Napping at Work: You Just Need a Bathroom Stall

According to news reports, there's a chance that if you walked into a restroom of any of Wall Street's big banking firms right now, you may find a junior banker napping in the handicap stall.

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According to news reports, there's a chance that if you walked into a restroom of any of Wall Street's big banking firms right now, you might find a junior banker napping in the handicap stall.

"Exhausted from hours of nonstop work, the interns would sneak into a bathroom stall, plug headphones into their smartphones and set the alarm, in hopes of stealing a few precious minutes of shut-eye, according to several former interns who worked for the bank in the summer of 2011," The Wall Street Journal reported, explaining the lack of sleep and copious amounts of overtime at Barclays PLC in Hong Kong.

Napping in a toilet stall is supposed to be shocking, and an example of how banking firms are over-working their junior employees. And there are stories of over-worked junior level employees (not just in the banking industry) and interns who just so happened to die while working crazy hours. But let's get one thing straight: attributing the invention of toilet stall napping to bankers gives them far too much credit and ignores years of napping history that clever non-banking life hackers have carved for us.

In order to preserve all that is holy, here is a nap-at-work hierarchy or taxonomy of office naps that were created long before some lived-in shell of a human junior banker thought them cool:

The Working From Home Nap

If you're doing this, remember to turn up the ringer on your phone (in case someone important calls) and make sure one of your hands is on your mouse — that way your GChat status doesn't turn idle. Also, this nap doesn't count in the hierarchy because you're not at work — same goes for people who have egg chairs at work, people who have couches in their offices ... those are not true office naps.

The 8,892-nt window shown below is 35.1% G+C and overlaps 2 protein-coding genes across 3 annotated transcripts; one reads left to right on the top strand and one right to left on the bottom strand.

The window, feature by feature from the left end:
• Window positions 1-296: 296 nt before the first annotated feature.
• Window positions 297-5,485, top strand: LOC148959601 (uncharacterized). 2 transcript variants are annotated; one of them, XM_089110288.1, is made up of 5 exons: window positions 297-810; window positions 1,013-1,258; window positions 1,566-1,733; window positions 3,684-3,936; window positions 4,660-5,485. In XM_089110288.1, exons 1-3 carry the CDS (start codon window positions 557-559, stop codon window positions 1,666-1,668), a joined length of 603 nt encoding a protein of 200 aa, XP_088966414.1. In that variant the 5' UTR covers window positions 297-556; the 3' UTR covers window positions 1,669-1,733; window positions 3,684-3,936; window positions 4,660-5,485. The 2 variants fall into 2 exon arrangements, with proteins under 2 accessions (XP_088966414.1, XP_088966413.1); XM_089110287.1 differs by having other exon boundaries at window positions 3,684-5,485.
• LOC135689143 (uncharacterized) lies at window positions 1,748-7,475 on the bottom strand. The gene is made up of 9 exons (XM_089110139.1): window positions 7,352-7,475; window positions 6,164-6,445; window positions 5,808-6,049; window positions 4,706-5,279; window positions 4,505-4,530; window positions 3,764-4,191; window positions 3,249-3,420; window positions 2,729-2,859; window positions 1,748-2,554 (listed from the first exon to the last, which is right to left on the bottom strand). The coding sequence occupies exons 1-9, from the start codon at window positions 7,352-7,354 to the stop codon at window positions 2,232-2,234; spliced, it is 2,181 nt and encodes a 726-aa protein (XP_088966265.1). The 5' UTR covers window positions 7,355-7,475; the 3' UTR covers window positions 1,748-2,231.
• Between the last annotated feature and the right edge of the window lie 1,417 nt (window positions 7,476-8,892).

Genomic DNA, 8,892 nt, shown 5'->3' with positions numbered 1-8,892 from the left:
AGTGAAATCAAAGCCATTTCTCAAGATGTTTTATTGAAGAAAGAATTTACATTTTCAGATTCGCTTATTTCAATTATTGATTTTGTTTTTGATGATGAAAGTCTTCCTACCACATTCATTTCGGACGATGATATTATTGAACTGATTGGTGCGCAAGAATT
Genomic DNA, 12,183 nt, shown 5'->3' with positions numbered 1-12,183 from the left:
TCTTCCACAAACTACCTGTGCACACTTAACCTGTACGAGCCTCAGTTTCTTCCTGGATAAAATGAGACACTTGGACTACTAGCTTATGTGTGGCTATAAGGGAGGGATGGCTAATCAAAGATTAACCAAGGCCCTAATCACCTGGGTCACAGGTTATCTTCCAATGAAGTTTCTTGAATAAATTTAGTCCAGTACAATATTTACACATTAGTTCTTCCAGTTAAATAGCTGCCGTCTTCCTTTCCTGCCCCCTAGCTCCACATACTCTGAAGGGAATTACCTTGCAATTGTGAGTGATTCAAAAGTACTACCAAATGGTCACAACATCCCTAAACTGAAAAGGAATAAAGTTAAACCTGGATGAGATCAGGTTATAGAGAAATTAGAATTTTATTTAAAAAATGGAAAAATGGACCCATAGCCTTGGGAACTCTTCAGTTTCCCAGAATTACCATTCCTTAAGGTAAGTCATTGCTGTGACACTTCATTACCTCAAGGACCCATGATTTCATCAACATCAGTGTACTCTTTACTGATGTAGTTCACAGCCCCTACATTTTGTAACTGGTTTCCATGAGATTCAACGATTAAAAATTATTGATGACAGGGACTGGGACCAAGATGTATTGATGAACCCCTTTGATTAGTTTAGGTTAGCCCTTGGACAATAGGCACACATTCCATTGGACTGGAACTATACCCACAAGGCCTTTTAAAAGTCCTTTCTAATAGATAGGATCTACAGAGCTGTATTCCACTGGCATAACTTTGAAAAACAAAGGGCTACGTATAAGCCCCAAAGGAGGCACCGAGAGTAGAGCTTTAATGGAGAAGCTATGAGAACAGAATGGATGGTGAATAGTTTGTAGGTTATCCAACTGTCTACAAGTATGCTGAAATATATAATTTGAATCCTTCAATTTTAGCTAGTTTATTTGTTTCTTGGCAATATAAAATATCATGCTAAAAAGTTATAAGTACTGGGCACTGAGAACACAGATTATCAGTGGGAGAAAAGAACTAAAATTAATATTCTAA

The Car Nap

This is the king of naps. Walking to a parking structure or parking lot (not as ideal) and sleeping in your car is the best kind of nap you can have at the office. There's no risk of being caught, the seats are comfortable, and you get to be away from your office and avoid interruption. The only drawbacks to this nap are, of course, things like not having a car, car-jacking, and extreme temperatures which may make napping in a building more appealing.

The Meeting Room Nap

The meeting room nap wholly depends on how organized your office is. If you work at one of those beautiful and efficient offices, chances are you have to book these things in advance. That's a good thing, because people will follow rules and not try to barge in. The less rules in your office, the more this nap suffers. Should you decide to pursue this nap, bring a hoodie or a big scarf — conference tables aren't comfortable.

The Under the Desk Nap

The biggest nemeses to these naps are open office floor plans and hardwood floors. What you're looking for in a good under-the-desk nap is darkness — which a large desk and even a cubicle can provide. Theres also the bonus privacy factor — if you have a desk which extends all the way down to the floor, no one will even see you napping. The only problem is, as this Redditor found, is that you have a lot of explaining to do should if you happen to have a persistent or important visitor.

The Stairwell

Everyone just uses the elevator right? That makes the stairs a viable, and perhaps uncomfortable option.

The Corner with the Boxes

If you want an unbothered resting spot, go where the boxes are. Chances are they're empty, or maybe they're full of paper or t-shirts. While the contents of the boxes may vary, there is one constant: no one is packing them away, breaking them down, or shipping them. If they were, they would have done so four months ago. The drawbacks: the intern that you never see has probably figured this out months ago and is sleeping there right now. Bigger drawback: impossible before an office move.

The Toilet Nap

This is supposedly what those junior bankers did, but in truth, this is a practice that has been cultivated and sharpened by anyone with an imagination, a job that won't quit, courage, and a hangover. The true beauty here isn't the ability to lock the door for privacy. Rather, it's that rolls of toilet paper underneath a sweatshirt are excellent makeshift pillows. The obvious drawbacks here are that you may be mistaken for someone who died on the toilet or may become that person, the person who's responsible for all future toilet clogs. Also, this is not recommended if you have a dirty restroom.

Full Disclosure: You author may or may not have tested one or more of these naps during his career.

Photo by: bikeriderlondon via Shutterstock

This article is from the archive of our partner The Wire.